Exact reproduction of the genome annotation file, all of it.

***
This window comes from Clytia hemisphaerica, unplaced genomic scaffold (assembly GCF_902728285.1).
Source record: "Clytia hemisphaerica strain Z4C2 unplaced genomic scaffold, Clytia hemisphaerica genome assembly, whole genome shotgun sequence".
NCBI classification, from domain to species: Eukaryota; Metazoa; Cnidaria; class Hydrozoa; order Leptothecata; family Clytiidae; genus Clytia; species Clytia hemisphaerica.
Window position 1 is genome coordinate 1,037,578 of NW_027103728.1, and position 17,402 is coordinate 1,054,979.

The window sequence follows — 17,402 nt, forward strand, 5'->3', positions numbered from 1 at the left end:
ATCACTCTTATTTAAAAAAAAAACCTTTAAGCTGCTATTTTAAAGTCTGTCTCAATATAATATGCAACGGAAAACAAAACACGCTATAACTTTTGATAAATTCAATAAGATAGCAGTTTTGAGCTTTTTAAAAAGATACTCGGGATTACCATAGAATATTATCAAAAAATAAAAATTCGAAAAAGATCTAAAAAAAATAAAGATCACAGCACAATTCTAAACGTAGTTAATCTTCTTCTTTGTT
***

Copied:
This window comes from Clytia hemisphaerica, unplaced genomic scaffold (assembly GCF_902728285.1).
Source record: "Clytia hemisphaerica strain Z4C2 unplaced genomic scaffold, Clytia hemisphaerica genome assembly, whole genome shotgun sequence".
NCBI classification, from domain to species: Eukaryota; Metazoa; Cnidaria; class Hydrozoa; order Leptothecata; family Clytiidae; genus Clytia; species Clytia hemisphaerica.
Window position 1 is genome coordinate 1,037,578 of NW_027103728.1, and position 17,402 is coordinate 1,054,979.

The window sequence follows — 17,402 nt, forward strand, 5'->3', positions numbered from 1 at the left end:
ATCACTCTTATTTAAAAAAAAAACCTTTAAGCTGCTATTTTAAAGTCTGTCTCAATATAATATGCAACGGAAAACAAAACACGCTATAACTTTTGATAAATTCAATAAGATAGCAGTTTTGAGCTTTTTAAAAAGATACTCGGGATTACCATAGAATATTATCAAAAAATAAAAATTCGAAAAAGATCTAAAAAAAATAAAGATCACAGCACAATTCTAAACGTAGTTAATCTTCTTCTTTGTT